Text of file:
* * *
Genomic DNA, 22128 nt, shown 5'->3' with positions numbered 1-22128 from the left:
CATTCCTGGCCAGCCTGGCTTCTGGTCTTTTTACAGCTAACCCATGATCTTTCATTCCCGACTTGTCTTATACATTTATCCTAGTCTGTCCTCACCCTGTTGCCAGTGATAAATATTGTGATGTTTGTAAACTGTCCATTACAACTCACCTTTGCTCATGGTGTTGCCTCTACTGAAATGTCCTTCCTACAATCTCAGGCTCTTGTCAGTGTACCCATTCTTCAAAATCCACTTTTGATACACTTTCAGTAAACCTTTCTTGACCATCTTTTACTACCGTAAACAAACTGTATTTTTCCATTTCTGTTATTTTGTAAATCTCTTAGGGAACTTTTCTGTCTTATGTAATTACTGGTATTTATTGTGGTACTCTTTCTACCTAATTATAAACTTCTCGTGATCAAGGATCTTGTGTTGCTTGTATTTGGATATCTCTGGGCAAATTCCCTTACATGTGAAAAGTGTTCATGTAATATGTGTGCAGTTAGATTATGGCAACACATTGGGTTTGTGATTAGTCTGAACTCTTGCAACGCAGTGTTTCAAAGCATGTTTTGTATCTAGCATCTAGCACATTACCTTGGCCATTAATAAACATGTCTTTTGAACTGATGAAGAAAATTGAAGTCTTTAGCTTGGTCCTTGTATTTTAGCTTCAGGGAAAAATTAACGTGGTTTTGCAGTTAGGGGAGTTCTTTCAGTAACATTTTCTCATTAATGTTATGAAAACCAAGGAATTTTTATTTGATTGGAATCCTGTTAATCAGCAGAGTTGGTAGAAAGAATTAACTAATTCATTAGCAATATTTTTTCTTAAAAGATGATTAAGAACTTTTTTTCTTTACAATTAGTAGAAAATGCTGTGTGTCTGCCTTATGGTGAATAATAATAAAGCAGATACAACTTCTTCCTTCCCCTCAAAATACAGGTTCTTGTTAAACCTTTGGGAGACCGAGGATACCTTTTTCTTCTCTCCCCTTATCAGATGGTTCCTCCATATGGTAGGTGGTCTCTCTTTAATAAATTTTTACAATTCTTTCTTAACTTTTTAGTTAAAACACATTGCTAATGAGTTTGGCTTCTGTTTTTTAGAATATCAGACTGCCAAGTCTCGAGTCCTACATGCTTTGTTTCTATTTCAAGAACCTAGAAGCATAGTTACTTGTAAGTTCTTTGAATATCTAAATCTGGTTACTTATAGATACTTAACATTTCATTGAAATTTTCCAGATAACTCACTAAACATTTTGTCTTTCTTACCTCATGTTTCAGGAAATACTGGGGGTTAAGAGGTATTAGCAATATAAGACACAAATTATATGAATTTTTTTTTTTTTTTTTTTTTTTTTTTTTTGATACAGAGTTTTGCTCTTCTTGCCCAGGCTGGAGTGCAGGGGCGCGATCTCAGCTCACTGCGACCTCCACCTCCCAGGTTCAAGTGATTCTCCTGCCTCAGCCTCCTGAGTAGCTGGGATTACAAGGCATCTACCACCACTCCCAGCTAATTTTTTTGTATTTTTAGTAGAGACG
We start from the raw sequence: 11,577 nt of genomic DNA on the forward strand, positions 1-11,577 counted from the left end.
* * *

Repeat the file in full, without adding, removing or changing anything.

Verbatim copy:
Genomic DNA, 22128 nt, shown 5'->3' with positions numbered 1-22128 from the left:
CATTCCTGGCCAGCCTGGCTTCTGGTCTTTTTACAGCTAACCCATGATCTTTCATTCCCGACTTGTCTTATACATTTATCCTAGTCTGTCCTCACCCTGTTGCCAGTGATAAATATTGTGATGTTTGTAAACTGTCCATTACAACTCACCTTTGCTCATGGTGTTGCCTCTACTGAAATGTCCTTCCTACAATCTCAGGCTCTTGTCAGTGTACCCATTCTTCAAAATCCACTTTTGATACACTTTCAGTAAACCTTTCTTGACCATCTTTTACTACCGTAAACAAACTGTATTTTTCCATTTCTGTTATTTTGTAAATCTCTTAGGGAACTTTTCTGTCTTATGTAATTACTGGTATTTATTGTGGTACTCTTTCTACCTAATTATAAACTTCTCGTGATCAAGGATCTTGTGTTGCTTGTATTTGGATATCTCTGGGCAAATTCCCTTACATGTGAAAAGTGTTCATGTAATATGTGTGCAGTTAGATTATGGCAACACATTGGGTTTGTGATTAGTCTGAACTCTTGCAACGCAGTGTTTCAAAGCATGTTTTGTATCTAGCATCTAGCACATTACCTTGGCCATTAATAAACATGTCTTTTGAACTGATGAAGAAAATTGAAGTCTTTAGCTTGGTCCTTGTATTTTAGCTTCAGGGAAAAATTAACGTGGTTTTGCAGTTAGGGGAGTTCTTTCAGTAACATTTTCTCATTAATGTTATGAAAACCAAGGAATTTTTATTTGATTGGAATCCTGTTAATCAGCAGAGTTGGTAGAAAGAATTAACTAATTCATTAGCAATATTTTTTCTTAAAAGATGATTAAGAACTTTTTTTCTTTACAATTAGTAGAAAATGCTGTGTGTCTGCCTTATGGTGAATAATAATAAAGCAGATACAACTTCTTCCTTCCCCTCAAAATACAGGTTCTTGTTAAACCTTTGGGAGACCGAGGATACCTTTTTCTTCTCTCCCCTTATCAGATGGTTCCTCCATATGGTAGGTGGTCTCTCTTTAATAAATTTTTACAATTCTTTCTTAACTTTTTAGTTAAAACACATTGCTAATGAGTTTGGCTTCTGTTTTTTAGAATATCAGACTGCCAAGTCTCGAGTCCTACATGCTTTGTTTCTATTTCAAGAACCTAGAAGCATAGTTACTTGTAAGTTCTTTGAATATCTAAATCTGGTTACTTATAGATACTTAACATTTCATTGAAATTTTCCAGATAACTCACTAAACATTTTGTCTTTCTTACCTCATGTTTCAGGAAATACTGGGGGTTAAGAGGTATTAGCAATATAAGACACAAATTATATGAATTTTTTTTTTTTTTTTTTTTTTTTTTTTTTGATACAGAGTTTTGCTCTTCTTGCCCAGGCTGGAGTGCAGGGGCGCGATCTCAGCTCACTGCGACCTCCACCTCCCAGGTTCAAGTGATTCTCCTGCCTCAGCCTCCTGAGTAGCTGGGATTACAAGGCATCTACCACCACTCCCAGCTAATTTTTTTGTATTTTTAGTAGAGACG
We start from the raw sequence: 11,577 nt of genomic DNA on the forward strand, positions 1-11,577 counted from the left end.